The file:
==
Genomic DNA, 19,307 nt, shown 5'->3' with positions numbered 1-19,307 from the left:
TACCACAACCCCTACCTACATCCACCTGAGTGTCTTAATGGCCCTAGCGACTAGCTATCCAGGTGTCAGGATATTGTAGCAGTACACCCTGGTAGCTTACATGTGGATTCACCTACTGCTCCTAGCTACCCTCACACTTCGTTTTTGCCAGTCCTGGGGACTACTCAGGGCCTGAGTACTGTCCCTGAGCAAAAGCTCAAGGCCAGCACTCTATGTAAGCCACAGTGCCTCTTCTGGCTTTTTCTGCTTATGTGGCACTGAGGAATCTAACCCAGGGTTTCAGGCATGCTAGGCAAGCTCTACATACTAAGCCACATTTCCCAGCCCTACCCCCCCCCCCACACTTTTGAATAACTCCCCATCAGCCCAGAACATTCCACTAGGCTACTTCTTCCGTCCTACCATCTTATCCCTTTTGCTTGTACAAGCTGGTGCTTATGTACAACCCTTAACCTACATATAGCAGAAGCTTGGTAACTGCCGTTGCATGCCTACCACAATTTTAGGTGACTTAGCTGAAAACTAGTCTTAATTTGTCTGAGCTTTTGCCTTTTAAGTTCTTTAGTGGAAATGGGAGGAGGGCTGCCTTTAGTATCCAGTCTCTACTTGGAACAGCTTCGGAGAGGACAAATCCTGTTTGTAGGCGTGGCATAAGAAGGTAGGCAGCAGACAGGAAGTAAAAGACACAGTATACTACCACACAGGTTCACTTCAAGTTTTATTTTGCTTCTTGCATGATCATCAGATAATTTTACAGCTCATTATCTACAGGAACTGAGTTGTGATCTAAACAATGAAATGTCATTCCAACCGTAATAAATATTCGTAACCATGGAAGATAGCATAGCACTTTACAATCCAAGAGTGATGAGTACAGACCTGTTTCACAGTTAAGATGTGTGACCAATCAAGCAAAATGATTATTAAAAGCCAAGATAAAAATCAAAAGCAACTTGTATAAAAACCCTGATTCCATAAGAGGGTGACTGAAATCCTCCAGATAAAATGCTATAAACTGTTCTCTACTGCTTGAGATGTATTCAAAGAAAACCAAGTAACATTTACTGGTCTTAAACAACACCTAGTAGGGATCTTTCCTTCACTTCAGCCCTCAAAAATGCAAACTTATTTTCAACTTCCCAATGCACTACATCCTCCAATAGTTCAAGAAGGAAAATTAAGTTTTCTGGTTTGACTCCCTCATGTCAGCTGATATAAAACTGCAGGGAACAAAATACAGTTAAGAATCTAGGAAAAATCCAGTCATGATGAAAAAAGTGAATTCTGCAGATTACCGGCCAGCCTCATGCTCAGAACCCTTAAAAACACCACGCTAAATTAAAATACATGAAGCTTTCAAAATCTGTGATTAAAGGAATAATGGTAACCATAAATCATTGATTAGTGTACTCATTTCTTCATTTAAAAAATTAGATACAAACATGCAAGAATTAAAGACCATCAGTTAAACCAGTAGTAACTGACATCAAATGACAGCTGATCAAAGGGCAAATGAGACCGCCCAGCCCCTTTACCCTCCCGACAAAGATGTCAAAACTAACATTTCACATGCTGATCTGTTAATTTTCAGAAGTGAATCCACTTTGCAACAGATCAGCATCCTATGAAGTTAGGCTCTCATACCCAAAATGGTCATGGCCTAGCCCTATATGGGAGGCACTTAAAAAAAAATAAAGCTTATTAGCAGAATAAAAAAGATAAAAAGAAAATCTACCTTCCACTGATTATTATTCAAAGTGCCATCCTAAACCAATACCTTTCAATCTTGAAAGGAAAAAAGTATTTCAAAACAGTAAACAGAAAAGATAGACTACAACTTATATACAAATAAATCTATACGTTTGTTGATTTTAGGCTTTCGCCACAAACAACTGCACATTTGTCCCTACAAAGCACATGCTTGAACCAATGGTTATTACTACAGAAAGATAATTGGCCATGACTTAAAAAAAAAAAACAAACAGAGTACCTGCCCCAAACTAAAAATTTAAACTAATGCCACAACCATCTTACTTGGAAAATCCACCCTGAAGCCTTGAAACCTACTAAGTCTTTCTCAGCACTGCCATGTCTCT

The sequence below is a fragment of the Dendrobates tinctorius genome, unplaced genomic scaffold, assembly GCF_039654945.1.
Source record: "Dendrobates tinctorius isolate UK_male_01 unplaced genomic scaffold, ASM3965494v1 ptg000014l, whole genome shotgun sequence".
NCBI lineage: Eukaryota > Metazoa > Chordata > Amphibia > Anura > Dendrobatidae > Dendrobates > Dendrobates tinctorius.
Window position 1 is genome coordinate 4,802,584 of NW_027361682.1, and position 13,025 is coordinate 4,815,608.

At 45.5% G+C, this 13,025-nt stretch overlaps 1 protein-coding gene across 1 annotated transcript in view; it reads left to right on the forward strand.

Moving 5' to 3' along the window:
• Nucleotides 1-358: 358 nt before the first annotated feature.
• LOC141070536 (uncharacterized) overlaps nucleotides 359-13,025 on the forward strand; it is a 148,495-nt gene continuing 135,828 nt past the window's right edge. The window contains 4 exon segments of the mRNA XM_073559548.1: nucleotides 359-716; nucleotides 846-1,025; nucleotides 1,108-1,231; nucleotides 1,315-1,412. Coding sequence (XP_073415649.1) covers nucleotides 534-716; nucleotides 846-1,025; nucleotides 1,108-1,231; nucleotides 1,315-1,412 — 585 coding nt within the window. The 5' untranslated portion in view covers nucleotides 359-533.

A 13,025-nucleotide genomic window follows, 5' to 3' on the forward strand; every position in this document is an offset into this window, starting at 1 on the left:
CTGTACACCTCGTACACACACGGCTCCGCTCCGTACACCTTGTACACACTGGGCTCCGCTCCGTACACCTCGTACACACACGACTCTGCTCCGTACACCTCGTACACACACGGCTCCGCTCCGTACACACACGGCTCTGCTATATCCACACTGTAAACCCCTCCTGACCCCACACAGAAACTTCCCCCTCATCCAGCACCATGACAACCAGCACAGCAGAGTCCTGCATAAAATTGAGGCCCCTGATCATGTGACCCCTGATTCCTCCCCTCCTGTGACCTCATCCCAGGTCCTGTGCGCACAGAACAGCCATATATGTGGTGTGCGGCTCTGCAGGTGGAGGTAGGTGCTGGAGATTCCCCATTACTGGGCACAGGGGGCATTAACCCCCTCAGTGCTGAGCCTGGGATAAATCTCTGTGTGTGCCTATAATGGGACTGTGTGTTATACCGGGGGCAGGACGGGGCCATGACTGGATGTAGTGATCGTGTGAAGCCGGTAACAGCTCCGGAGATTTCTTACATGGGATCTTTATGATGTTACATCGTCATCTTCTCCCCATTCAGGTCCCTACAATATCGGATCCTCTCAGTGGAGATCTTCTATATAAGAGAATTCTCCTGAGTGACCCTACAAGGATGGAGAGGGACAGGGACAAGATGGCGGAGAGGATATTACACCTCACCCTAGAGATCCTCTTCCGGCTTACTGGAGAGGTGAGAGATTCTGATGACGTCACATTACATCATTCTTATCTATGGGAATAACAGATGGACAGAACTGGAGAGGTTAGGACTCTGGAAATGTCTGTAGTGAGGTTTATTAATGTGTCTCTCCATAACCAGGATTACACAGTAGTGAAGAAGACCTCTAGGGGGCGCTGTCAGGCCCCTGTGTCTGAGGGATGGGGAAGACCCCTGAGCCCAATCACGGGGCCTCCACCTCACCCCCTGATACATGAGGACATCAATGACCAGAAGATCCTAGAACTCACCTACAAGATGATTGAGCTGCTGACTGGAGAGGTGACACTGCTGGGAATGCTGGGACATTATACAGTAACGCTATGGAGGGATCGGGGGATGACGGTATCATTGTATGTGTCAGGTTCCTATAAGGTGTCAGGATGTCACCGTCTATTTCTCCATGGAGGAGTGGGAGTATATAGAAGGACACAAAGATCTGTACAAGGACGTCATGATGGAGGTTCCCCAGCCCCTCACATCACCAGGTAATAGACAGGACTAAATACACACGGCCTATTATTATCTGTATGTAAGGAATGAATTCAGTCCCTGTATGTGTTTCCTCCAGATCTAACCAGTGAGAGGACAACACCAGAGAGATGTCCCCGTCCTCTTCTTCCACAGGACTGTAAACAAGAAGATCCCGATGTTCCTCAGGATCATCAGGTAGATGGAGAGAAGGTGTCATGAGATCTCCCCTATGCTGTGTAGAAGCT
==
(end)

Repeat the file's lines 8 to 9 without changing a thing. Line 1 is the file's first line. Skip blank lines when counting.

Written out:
Moving 5' to 3' along the window:
• Nucleotides 1-358: 358 nt before the first annotated feature.